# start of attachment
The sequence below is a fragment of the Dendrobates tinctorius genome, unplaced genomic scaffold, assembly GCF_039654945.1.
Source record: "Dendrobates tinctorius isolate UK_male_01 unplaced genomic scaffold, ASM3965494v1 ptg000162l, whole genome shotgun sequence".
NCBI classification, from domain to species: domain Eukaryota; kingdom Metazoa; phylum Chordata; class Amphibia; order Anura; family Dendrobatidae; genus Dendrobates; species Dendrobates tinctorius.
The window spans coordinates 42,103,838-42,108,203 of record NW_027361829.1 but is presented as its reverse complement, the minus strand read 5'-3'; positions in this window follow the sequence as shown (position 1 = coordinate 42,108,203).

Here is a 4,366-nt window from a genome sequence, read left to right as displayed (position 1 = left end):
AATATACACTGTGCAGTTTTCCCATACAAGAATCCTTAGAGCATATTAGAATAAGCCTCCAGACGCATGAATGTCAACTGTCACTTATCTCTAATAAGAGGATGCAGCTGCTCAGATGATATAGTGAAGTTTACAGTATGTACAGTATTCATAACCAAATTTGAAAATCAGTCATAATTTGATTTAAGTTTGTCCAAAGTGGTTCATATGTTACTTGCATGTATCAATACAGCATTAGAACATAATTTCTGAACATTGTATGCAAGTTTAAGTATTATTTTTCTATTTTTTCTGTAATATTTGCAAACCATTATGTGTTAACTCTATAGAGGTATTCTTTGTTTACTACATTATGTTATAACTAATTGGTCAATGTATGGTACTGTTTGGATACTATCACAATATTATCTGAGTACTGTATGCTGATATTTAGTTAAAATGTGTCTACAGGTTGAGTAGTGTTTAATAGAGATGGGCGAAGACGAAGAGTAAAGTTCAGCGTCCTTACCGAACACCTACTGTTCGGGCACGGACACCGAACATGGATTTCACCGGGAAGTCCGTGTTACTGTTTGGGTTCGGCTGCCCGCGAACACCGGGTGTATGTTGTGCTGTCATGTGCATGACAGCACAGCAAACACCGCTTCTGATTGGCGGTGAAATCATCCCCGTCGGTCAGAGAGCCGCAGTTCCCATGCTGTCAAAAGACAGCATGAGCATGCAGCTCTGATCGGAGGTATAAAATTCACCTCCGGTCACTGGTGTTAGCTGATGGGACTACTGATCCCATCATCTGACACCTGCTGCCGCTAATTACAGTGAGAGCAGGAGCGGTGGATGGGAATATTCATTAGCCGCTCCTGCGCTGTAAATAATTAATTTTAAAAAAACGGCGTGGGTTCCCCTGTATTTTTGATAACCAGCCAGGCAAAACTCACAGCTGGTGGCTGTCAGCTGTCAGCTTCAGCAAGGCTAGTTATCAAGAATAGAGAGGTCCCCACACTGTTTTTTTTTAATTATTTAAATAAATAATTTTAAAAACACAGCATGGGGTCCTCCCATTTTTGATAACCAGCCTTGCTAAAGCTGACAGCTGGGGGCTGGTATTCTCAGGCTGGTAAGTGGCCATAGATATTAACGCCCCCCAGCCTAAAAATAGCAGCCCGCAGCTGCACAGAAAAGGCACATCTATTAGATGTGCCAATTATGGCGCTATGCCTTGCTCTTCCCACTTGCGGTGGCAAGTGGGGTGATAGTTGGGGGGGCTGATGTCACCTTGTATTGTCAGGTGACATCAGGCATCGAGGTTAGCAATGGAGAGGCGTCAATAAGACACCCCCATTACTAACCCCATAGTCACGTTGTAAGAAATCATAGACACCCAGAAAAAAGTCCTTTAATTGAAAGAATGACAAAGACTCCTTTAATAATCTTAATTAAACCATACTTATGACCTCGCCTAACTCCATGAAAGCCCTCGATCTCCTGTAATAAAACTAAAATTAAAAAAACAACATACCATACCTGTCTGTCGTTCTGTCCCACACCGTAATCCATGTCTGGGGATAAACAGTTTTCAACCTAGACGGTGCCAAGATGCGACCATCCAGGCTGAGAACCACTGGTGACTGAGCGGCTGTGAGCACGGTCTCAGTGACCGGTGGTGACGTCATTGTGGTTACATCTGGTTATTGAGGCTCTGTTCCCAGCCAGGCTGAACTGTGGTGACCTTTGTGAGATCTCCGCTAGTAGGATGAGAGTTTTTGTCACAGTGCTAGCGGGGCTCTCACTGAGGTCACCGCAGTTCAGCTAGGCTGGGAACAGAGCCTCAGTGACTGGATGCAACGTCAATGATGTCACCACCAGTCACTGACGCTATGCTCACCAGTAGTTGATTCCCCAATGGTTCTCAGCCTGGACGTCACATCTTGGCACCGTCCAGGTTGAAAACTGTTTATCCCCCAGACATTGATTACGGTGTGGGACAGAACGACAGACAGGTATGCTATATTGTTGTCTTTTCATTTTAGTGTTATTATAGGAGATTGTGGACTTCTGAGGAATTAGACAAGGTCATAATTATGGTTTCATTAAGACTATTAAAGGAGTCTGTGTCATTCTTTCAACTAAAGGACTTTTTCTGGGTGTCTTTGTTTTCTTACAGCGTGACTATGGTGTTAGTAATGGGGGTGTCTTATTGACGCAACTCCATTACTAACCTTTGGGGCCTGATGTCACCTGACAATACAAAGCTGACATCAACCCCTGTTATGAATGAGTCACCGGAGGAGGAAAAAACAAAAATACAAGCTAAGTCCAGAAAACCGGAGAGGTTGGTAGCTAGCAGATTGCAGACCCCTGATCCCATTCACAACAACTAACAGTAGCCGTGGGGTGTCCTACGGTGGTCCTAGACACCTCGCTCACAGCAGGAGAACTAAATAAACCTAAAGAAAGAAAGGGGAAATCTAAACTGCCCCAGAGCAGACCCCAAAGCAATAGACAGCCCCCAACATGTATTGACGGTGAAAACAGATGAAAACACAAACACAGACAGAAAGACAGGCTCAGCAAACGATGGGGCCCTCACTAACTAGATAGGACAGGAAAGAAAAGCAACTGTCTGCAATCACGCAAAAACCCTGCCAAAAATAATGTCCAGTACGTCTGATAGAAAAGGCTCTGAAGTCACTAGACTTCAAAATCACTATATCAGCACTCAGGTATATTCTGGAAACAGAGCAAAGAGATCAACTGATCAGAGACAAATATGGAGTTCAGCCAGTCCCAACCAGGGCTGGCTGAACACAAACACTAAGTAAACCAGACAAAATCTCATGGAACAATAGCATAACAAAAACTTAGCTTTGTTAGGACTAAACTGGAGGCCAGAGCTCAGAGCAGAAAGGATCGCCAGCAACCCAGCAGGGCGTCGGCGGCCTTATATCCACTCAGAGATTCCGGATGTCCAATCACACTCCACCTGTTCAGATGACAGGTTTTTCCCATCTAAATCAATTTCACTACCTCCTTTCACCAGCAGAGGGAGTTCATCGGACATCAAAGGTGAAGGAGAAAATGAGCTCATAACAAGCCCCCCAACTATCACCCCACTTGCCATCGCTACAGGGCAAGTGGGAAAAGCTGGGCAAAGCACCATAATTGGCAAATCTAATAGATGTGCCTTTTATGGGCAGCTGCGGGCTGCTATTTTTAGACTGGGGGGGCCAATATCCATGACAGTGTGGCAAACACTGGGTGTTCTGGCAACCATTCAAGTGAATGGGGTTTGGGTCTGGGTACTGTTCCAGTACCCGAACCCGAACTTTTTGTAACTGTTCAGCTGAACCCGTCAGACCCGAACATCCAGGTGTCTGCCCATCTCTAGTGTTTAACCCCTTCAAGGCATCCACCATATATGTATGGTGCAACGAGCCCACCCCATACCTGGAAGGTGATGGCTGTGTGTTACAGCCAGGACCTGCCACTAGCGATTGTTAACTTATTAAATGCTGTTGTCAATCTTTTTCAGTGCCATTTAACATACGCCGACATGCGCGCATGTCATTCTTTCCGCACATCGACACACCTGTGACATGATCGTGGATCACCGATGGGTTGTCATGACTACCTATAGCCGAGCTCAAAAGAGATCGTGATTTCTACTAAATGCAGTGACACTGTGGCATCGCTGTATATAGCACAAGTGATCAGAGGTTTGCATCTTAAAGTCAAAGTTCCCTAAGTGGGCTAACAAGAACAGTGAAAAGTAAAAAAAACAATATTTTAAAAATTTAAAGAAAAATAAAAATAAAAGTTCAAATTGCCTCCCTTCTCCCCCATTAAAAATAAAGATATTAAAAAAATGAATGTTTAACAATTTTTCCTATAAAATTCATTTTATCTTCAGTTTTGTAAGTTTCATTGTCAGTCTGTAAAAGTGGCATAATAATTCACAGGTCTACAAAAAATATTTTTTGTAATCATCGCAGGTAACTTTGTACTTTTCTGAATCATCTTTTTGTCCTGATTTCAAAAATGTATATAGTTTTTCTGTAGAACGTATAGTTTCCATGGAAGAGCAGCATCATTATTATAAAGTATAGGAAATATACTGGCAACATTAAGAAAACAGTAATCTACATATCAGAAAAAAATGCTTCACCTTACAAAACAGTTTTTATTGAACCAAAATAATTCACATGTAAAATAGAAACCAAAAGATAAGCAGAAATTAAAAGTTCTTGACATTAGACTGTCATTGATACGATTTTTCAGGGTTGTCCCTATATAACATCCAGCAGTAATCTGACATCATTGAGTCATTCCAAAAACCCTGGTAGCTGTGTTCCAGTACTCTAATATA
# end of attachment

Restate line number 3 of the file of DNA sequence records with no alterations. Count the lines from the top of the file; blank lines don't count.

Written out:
NCBI classification, from domain to species: domain Eukaryota; kingdom Metazoa; phylum Chordata; class Amphibia; order Anura; family Dendrobatidae; genus Dendrobates; species Dendrobates tinctorius.